In Judaism, Jesus is not regarded as the Messiah. Jewish tradition holds that the Messiah will fulfill specific prophecies, such as restoring the kingdom of David, rebuilding the Temple in Jerusalem, ingathering Jewish exiles to Israel, and bringing about a messianic age of peace and universal recognition of God. Since Jesus did not accomplish these tasks, he is not considered the promised Messiah by most Jews. Additionally, the concept of Jesus being divine or a part of God is incompatible with the strict monotheism in Judaism. The group known as "Jews for Jesus" incorporates Jewish practices but is not recognized as Jewish by the broader Jewish community because their beliefs are theologically incompatible with Judaism.
In Islam, Jesus (Isa in Arabic) is considered one of the most important prophets, born of the Virgin Mary, and is revered for his purity and his miracles, which are seen as signs of God’s power. Muslims acknowledge Jesus as the Messiah (Al-Masih), but strictly as a human and a prophet, not as the Son of God or part of a divine trinity. The Qur’an recounts miracles of Jesus, such as speaking from the cradle, forming birds from clay, and raising the dead, all by God's permission. The Islamic narrative also differs significantly from the Christian one in that it denies Jesus’ crucifixion, proposing instead that someone else was made to resemble Jesus and was crucified in his place.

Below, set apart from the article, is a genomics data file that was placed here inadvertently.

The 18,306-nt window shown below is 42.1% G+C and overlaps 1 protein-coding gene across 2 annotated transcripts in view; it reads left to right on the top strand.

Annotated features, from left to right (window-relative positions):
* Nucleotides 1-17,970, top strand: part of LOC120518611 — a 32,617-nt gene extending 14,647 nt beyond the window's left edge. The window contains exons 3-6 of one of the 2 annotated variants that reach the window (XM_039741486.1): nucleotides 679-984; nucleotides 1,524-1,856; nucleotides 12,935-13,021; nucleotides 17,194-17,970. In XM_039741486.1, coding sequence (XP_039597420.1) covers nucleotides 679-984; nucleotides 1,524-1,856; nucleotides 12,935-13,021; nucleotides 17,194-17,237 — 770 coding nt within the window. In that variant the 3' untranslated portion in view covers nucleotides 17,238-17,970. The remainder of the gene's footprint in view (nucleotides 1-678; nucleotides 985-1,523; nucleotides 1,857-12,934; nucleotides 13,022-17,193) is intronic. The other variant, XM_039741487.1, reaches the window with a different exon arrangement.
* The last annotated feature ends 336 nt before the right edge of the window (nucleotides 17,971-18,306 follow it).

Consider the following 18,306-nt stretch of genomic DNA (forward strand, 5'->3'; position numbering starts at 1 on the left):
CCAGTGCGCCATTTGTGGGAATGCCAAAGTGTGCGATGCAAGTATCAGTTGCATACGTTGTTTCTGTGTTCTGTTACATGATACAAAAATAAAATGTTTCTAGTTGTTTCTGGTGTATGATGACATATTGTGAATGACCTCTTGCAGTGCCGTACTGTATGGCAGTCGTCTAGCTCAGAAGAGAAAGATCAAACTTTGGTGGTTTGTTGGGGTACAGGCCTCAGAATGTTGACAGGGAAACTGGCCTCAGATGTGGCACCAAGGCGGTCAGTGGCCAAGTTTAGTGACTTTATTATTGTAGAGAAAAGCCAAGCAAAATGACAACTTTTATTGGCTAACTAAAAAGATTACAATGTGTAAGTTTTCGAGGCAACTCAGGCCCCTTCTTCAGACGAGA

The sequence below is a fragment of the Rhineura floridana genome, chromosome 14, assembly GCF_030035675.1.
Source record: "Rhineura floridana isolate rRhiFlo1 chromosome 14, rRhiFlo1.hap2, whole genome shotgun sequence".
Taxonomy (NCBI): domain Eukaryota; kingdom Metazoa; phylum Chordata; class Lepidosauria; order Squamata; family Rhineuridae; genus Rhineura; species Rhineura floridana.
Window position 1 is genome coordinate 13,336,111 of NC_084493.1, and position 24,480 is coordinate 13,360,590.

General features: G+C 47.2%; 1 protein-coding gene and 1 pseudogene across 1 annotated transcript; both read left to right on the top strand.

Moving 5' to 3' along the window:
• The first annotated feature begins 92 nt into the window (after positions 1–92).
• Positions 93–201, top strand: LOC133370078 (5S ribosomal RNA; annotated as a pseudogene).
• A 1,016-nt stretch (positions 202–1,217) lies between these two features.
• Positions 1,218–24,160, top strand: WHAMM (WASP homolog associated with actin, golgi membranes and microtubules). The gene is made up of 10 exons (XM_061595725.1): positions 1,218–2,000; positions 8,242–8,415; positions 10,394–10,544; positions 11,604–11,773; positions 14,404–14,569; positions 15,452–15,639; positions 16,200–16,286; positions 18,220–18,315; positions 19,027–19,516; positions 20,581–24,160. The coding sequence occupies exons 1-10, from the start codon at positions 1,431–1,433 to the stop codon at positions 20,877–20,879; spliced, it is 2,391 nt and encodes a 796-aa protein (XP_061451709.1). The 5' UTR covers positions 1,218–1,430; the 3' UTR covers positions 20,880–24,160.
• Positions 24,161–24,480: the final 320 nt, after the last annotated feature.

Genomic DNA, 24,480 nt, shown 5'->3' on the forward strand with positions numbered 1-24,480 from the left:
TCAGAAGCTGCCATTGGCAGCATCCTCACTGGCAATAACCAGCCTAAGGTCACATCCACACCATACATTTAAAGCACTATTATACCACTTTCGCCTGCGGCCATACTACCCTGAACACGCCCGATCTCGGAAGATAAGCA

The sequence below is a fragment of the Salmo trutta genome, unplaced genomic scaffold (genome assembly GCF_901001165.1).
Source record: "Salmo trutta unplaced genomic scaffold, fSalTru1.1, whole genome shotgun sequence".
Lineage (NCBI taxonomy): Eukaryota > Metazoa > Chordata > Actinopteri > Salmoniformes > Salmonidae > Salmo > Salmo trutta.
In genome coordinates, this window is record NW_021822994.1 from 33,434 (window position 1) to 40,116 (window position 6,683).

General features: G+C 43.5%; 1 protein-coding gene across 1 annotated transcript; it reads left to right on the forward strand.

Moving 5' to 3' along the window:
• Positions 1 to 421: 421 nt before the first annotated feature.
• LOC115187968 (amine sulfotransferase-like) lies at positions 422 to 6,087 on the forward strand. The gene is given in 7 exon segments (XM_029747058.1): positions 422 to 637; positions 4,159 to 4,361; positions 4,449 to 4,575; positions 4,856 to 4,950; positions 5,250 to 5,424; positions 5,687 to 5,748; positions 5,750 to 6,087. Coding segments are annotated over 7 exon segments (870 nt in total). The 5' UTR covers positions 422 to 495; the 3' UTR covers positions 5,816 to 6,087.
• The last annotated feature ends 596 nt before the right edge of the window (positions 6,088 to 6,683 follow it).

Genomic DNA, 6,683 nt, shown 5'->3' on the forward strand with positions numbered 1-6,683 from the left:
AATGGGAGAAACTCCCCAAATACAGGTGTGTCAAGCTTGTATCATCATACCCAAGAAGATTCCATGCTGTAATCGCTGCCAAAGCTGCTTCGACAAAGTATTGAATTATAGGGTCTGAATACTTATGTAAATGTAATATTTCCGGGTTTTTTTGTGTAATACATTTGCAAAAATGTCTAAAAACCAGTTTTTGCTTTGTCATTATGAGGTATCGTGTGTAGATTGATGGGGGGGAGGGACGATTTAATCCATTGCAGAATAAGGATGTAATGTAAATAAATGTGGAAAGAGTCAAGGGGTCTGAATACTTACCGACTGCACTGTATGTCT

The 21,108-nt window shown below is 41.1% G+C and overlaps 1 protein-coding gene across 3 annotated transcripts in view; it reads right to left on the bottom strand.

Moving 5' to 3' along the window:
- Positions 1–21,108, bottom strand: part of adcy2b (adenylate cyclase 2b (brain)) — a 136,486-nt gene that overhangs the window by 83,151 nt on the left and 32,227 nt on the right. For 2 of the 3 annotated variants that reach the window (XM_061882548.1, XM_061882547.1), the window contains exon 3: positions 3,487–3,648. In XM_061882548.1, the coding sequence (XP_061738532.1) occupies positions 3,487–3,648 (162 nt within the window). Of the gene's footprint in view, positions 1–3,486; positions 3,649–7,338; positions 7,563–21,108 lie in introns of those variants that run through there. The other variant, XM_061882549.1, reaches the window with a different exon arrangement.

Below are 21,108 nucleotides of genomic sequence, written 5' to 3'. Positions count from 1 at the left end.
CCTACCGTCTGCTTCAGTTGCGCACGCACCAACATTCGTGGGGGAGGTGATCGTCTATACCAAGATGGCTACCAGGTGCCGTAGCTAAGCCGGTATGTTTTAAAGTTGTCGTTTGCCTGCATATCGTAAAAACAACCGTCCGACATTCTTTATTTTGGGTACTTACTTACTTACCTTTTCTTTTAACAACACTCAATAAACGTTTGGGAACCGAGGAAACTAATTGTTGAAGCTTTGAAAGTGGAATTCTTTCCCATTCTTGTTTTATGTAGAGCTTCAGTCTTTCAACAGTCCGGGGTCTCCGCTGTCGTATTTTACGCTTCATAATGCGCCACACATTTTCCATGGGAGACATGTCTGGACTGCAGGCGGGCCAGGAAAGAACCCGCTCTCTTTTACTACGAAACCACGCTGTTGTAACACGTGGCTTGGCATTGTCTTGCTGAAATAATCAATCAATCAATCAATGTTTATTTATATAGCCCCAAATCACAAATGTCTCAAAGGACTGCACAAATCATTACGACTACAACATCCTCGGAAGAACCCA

For Christians, Jesus is the central figure of their faith, believed to be the Son of God and the second person of the Holy Trinity. Key events in the life of Jesus for Christians include his virgin birth, his ministry, his death by crucifixion, and his resurrection. Christians hold Jesus as the Christ (Messiah) and believe in his second coming. His teachings, miracles, and salvific role in atonement for sin are foundational to Christian doctrine. The Christian belief in Jesus' divinity, his role in salvation, and his resurrection, which is celebrated on Easter, are among the key distinctions between Christianity and both Judaism and Islam.
In essence, while Jesus is a significant figure in all three faiths, the views and relationships each tradition has with Jesus vary considerably, shaped by their unique theological doctrines and historical contexts.